The Palace Theatre’s current production of The Full Monty is engaging, entertaining, and a bit of a cliff-hanger. Will they or won’t they and if they do, well…
Based on the popular film of the late 1990’s, the stage version of The Full Monty with book by Terrence McNally and music and lyrics by David Yazbeck is set in current day Buffalo, New York. The closing down of a major manufacturing facility has been a devastating blow to the men of the community, who find themselves trying to cope with the loss of their position as breadwinners. Their only options seem to be working as a security guard or hourly employee at a large discount retailer. Their pride is on the line, and the options are all bad until two of them stumble upon a way to make a lot of money in a hurry…yep, become a male stripper.
David Sray delivers a spot-on performance as Jerry Lukowski, the ringleader of the group of six. Jerry has not only lost his job, but his wife is on the brink of marrying someone else. Additionally, there is the threat of adoption of his son by a potential new husband, which would take away the last thing dear to Jerry.
When Jerry realizes just how much money is made by the male dancers at their wives’ Girls Night Out, he persuades his friend, Dave Bukatinsky, ably played by Erik Freisinger, to help him recruit and train four other guys to help them put on a male stripper show, And what a diverse group they are: Harold Nichols played by James Frazier, Malcom MacGregor played by Tim O’Neal, Ethan Girard played by Bobby Dipasquale, and Noah “Horse” Simmons played by Roderick D. Sanford.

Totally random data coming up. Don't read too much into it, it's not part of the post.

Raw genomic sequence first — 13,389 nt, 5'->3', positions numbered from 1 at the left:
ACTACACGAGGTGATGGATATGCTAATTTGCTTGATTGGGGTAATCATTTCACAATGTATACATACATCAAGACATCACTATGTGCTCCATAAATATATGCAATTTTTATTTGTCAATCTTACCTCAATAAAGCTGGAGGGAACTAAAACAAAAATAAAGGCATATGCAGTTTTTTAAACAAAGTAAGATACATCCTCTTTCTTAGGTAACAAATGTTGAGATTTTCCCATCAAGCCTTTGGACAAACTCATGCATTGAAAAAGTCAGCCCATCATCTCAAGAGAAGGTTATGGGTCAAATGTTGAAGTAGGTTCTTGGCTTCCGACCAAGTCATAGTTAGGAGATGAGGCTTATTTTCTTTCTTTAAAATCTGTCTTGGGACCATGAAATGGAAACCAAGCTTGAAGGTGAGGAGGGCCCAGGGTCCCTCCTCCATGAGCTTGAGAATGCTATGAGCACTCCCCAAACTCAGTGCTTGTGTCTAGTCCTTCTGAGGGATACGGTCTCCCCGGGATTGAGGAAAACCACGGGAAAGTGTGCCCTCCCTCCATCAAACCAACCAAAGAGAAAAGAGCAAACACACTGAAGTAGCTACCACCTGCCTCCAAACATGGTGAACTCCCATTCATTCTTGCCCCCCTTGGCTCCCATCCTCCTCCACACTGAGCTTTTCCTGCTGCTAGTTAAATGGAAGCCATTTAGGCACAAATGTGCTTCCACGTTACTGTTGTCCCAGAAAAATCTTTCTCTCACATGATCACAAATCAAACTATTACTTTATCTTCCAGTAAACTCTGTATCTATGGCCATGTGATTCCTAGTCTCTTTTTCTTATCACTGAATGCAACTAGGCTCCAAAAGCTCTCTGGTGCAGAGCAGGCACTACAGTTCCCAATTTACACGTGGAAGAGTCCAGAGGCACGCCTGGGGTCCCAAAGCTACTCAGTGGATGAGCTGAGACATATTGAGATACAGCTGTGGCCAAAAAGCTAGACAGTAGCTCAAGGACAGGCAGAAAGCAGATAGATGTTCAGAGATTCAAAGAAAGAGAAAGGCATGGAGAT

The story of their challenges, their struggles, their secrets, their pride, and ultimately their friendship has us rooting for them all the time, but lurking in the shadows is the question of will they or won’t they deliver on their promise of The Full Monty.
This was a strong, talented cast. The Palace has once again delivered a delightful entertaining production. In addition to the lead characters who delivered memorable performances, mention should be made of the spot-on comedic performance of B. J. Ortwein.
Directed by Mary Ellen Butler, the show is a delightful, entertaining production. Though the stage is what it is because it was once a movie house nearly a century ago, the various production teams do their magic once more. The elevated area for the band was deftly integrated into the set, and how they got that car in and out must have required some special magic. I loved it. I laughed, I cried, and I rooted for it to work out…and yes, I was, like the other women in the audience, anticipating the final scene.